A Morning at the Museum

Yesterday, POB (partner of blogger), SOPOBAB (son of POB and blogger) and I joined HOSOB (husband of sister of blogger) and FOB (father of blogger) went to the Met to look at the Kubla Khan exhibit (everyone now spells Kubla in a more authentic way, but it was 10am on a Saturday and that kind of information will not get absorbed into my brain).

SOPOBAB is studying Chinese and the information on a significant dynasty was appealing to him.  Also POB talked up the portraiture galleries which had pictures of Revolutionary heroes, etc.  SOPOBAB has read a lot about that, too, and seemed interested.

Great, I think, ancient Chinese dynasties and portrait galleries, could there be anything else I would want to see LESS on a Saturday morning at 10am?  Arms and Armor.  Ok, I am lucky I think.  At least no trifecta.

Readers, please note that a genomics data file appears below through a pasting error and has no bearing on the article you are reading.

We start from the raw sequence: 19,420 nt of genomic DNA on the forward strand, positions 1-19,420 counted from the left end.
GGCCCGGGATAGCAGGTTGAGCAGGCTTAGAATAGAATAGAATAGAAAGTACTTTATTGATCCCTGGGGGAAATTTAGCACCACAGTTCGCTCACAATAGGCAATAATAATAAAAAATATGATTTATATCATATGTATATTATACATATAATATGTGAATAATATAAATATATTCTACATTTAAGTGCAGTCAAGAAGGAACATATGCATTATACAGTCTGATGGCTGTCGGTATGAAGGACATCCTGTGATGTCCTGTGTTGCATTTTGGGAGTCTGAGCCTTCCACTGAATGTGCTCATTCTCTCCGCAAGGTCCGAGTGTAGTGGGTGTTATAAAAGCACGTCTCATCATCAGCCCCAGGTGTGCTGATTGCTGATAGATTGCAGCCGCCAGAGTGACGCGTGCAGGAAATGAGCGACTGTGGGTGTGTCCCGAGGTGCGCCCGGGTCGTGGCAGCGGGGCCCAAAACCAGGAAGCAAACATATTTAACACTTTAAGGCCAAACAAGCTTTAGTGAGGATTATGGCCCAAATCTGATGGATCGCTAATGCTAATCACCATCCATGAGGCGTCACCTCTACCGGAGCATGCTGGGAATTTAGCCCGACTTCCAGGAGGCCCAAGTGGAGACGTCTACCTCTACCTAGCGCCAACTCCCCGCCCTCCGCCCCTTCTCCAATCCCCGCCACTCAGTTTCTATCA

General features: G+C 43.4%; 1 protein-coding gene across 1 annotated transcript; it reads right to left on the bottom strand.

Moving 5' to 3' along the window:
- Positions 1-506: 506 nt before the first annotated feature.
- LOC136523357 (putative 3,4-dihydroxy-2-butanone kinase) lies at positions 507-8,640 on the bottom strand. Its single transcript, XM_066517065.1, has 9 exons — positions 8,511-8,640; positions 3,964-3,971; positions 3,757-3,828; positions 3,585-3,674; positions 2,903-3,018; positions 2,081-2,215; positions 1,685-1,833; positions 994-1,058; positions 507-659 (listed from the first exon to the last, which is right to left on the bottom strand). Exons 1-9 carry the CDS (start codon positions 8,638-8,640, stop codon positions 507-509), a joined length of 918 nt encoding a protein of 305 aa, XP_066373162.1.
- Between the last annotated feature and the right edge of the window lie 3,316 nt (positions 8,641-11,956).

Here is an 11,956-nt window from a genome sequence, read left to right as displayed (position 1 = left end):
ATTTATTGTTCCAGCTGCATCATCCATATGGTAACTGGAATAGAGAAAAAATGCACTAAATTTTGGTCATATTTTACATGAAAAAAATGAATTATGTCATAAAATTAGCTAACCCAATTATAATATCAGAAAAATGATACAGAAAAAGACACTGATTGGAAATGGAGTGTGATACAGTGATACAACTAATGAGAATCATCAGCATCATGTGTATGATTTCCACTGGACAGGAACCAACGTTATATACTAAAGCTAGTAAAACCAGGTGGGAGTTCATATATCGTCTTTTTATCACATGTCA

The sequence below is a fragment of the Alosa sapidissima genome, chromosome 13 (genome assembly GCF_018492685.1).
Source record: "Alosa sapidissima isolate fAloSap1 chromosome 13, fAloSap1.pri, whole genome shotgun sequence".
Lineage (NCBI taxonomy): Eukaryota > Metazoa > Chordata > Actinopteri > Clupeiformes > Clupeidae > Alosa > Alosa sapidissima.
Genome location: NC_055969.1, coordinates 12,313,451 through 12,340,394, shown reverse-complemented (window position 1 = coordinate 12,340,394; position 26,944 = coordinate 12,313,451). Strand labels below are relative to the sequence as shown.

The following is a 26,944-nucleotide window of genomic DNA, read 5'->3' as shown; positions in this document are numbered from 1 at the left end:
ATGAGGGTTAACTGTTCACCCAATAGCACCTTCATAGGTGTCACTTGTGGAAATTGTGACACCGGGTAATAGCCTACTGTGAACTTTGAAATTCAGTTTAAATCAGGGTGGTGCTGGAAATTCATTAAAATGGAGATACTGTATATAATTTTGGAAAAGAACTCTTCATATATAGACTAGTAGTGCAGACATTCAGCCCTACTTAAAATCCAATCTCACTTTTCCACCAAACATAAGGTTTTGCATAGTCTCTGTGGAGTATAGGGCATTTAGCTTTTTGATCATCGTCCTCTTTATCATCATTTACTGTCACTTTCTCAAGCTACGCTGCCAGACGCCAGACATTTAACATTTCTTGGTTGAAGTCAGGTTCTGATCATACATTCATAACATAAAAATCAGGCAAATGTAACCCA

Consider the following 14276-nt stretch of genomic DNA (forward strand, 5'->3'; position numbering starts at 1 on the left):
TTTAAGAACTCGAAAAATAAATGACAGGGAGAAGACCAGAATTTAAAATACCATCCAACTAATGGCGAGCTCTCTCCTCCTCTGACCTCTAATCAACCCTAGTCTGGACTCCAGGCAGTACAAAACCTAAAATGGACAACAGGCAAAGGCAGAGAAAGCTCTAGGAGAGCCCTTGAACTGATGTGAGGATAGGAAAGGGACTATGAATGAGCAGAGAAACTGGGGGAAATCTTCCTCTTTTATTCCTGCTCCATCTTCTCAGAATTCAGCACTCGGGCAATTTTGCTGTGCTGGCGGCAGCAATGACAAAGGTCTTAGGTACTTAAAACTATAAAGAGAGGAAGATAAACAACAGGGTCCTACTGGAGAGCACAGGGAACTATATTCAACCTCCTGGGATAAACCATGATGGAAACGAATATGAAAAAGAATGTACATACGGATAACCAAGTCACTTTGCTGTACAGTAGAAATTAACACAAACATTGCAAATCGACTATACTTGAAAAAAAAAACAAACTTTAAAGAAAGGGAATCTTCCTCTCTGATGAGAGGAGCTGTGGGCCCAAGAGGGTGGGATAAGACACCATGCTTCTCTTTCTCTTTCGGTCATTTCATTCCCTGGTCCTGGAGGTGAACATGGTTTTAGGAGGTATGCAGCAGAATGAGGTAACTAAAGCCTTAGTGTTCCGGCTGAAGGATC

As a child I hated going to the Met.  It was an overwhelming place with furniture exhibits, armory and ancient Greek statues.  None of it mattered to me.  As an adult, I enjoy the Modern Wing and some of the African art, probably because I have studied some about the art in these areas.

I actually enjoyed the Kubla Khan show, most especially because I watched SOPOBAB find things of interest and talk to FOB and HOSOB about portions of the exhibit.  SOPOBAB, at 8 years old, is a young man who can navigate an exhibit at a museum.

The American Wing was closed for renovation.  The gods were smiling on me.  No portraits of American heroes.  Phew.  Waaaaaitt!!! Where are we going now?  Not to the diner for lunch?  no?  Arms and Armory?  Really?

Ok, so I walk through the exhibit that totally freaked me out when I was a kid.  All of this body armor.  I am a sport and try to focus and learn something.

I look at the body armor and read about the history.  And then, in a moment, the one sight that compelled a blog entry:

It is hard to see, but Kind Ferdinand of Spain needed a lot of extra space for his genitals.  No other body armor has this.  I think this was a message to his adversaries.

So, I learned that in every exhibit, there is something for everyone.